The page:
Ark of the Covenant – Chapter XXIII

Chapter XXIII


The Faith of Mary


“I am come into my garden, O my sister, my spouse; I have gathered my myrrh, with my aromatical spices, I have eaten the honeycomb with my honey, I have drank my wine with my milk; eat, O friends, and drink, and be inebriated, O dearly beloved” [Cant. 5:1].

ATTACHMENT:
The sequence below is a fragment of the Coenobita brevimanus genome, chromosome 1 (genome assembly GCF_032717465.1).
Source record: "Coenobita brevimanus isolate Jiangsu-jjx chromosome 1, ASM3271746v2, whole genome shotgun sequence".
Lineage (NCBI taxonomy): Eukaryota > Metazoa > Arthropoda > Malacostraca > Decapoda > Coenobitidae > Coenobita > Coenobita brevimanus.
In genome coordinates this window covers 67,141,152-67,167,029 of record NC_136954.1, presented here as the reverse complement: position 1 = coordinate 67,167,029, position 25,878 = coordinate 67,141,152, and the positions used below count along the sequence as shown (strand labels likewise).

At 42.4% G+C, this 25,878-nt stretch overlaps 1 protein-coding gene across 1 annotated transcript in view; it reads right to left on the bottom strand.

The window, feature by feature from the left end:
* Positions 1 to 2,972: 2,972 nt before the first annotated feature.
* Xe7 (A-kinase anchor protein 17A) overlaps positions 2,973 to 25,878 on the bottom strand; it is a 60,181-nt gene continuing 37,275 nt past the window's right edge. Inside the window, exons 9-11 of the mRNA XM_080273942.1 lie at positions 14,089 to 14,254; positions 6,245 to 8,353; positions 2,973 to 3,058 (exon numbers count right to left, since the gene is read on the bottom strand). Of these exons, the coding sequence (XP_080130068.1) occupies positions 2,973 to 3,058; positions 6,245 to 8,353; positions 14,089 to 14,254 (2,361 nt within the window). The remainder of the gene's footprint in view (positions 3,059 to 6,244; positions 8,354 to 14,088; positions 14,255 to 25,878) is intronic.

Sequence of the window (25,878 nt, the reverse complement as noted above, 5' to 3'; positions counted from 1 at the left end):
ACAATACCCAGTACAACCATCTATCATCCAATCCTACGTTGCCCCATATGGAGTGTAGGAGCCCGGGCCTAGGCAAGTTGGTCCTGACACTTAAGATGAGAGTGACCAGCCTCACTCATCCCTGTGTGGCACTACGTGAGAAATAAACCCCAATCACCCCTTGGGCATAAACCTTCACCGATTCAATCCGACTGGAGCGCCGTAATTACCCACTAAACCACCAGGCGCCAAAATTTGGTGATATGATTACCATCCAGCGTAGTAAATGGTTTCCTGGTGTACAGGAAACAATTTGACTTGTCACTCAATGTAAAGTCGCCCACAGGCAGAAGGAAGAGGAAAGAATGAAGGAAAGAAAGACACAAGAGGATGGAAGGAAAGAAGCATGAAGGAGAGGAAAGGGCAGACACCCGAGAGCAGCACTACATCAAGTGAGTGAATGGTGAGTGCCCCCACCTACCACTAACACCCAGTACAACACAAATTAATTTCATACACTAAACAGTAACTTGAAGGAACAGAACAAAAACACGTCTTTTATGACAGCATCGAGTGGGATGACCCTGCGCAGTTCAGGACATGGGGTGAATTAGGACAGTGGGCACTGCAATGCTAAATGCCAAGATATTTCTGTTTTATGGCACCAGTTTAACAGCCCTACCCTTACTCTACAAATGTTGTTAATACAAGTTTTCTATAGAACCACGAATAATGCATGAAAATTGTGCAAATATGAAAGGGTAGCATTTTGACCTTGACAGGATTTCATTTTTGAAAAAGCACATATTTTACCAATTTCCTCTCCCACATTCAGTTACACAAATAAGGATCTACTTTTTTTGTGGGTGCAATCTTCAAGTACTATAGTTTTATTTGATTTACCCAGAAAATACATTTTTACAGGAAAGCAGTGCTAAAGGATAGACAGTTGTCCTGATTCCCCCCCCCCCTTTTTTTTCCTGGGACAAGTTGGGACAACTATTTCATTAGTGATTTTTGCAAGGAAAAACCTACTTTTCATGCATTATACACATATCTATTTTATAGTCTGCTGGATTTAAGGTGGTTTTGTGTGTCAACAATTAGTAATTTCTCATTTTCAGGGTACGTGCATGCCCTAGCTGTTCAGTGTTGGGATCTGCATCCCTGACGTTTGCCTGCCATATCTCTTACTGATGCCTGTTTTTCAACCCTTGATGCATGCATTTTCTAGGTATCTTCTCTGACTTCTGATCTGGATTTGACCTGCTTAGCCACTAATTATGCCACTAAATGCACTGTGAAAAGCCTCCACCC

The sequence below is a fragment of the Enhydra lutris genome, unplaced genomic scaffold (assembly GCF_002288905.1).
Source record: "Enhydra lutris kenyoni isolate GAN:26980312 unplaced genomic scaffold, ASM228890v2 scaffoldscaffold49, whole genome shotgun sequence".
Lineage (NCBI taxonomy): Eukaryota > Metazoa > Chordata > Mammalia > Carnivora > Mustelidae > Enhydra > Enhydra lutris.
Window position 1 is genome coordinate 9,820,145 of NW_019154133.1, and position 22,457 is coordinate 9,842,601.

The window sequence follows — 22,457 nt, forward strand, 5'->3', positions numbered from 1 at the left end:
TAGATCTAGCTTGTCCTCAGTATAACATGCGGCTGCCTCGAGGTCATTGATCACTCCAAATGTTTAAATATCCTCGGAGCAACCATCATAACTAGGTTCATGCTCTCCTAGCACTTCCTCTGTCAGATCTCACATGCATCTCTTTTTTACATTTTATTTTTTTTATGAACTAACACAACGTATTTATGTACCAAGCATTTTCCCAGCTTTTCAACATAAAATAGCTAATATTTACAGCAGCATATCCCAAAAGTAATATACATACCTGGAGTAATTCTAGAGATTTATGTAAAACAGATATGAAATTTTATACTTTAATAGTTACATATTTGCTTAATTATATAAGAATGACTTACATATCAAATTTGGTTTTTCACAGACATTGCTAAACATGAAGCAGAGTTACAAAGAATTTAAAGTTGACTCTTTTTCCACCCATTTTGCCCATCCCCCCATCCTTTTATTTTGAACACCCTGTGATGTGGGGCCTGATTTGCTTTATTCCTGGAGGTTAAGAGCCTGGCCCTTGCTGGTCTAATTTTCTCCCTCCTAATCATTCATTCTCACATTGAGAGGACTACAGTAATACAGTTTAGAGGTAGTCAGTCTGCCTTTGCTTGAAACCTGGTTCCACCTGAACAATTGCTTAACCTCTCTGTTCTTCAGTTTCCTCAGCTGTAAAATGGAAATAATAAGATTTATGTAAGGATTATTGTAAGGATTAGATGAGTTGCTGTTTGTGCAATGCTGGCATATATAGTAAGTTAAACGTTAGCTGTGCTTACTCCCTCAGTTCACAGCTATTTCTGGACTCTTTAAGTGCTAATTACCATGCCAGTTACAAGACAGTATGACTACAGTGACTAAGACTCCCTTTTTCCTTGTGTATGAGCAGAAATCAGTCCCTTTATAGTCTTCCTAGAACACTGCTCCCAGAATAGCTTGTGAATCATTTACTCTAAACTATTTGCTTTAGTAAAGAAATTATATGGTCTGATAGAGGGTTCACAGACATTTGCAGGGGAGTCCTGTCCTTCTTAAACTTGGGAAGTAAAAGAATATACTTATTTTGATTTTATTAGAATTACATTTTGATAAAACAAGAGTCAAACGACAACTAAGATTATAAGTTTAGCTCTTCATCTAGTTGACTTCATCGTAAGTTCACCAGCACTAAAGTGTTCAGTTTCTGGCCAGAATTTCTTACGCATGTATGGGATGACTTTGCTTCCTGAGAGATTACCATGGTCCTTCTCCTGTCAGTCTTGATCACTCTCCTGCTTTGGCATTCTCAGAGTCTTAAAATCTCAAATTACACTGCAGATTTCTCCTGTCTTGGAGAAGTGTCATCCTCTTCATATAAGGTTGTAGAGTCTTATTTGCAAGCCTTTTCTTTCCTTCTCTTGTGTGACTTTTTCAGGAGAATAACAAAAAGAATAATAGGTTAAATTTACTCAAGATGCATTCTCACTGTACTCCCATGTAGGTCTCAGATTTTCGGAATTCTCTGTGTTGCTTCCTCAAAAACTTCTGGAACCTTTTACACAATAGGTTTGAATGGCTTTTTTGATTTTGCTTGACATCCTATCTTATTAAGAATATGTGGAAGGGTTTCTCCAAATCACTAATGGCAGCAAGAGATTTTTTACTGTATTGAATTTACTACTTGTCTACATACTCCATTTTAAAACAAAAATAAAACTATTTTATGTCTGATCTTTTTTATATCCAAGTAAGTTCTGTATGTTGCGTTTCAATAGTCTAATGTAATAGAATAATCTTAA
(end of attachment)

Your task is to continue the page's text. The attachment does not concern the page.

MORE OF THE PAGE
We have considered the life of the Blessed Virgin and the successive stages by which she ascended to God.  We are now briefly to glance at the virtues which adorned her, and which were the fruits of her great sanctity.  She was the garden spoken of in the Canticles, full of the choicest fruits and flowers, exhaling the breath of myrrh and aromatical spices, and overflowing with the richness of the earth.  We cannot linger long in this garden, nor can we rightly estimate its luxurious sweetness, but yet the slightest view of its carried fruitfulness will be enough to animate our faith and hope, and to bind us with new love to Him Whose hand made this most wonderful masterpiece of His creation.  We begin with faith, because by faith man learns to know God, and overcomes the world.  “This is the victory which overcomes the world, even our faith.”  We shall find in Mary all the degrees of a most perfect faith.  We see in her whole life a most implicit trust in God, and confidence in His providence.  By her Immaculate Conception she was exempt from the darkness of ignorance, and in all the dealings of God was able to see His hand.  Clouds and mystery were about her, and yet she never doubted the divine purposes.  Her faith was tried in the circumstances of her early life, when the archangel announced to her her great dignity, when St. Joseph was left to doubt of her purity, and in every step of our Lord’s sufferings.  Not for one moment did she hesitate or waver in her trust in God, nor did a cloud for one moment cast a shadow over the brightness of her faith.  In all things she saw God, and adored His wonderful ways, even when to flesh and sense they were inexplicable.  No mortal has ever been compassed about with such strange and marvelous providences, and in all these trials the victory of her faith was perfect.  To sustain her in the remarkable lot to which she was called she had a particular trust in God.  The divine dealings to her were peculiar, and her faith was peculiar also.  She knew from her infancy that her Creator had some great things in store for her, and she threw herself upon Him with the most tender confidence.  She had faith in God, and in Him alone, and the tranquility of her spirit could never be disturbed, for He could never break His covenant.  This peculiar faith resulted from the reality of her consecration to Him.  Nothing was hard or impossible which God purposed; and she had no will but His.  Her Maker became her Child, and of all His creatures He had none to worship Him with as pure and ardent a faith as hers.  She adored Him as her God every moment, and it was her faith which made Him daily more and more dear to her.  She saw Him in the manger of Bethlehem, amid the poor and despised of this world, and bending beneath the ignominy of the scourge and cross.  He was not only her own Child, He was her God, and this added the overflowing bitterness to her cup of agony.  Her faith was so complete that all things earthly were far out of her sight.  She loved, and could live for Jesus alone, and everything else was to her as far less than nothing.  As the Incarnation is the great central mystery of faith, so Mary was the first to understand and adore this mystery.  “Blessed is she that believed,” when the voice of the archangel first announced this truth.  She was the first to adore the Word made flesh when He was conceived in her womb, and every day opened to her new riches in the plan of redemption.  She alone teaches us how to understand the Incarnation, as she is the natural protector of the humanity of her Son.  All heresies are directed against the truth of our Lord’s Incarnation, and the love of Mary destroys them all.  No false doctrine can abide where she is rightly honored.  Nor can anyone really believe in the mystery of God manifest in the flesh without appreciating her office.  If we could sum up all Mary’s faith and love and joy, and express them in one word, perhaps we could hear her say, “Jesus, my God, is my Child.”  “I to my Beloved, and my Beloved to me.”  In fact, without the Incarnation there is no Mary, as without Mary there is no Christ.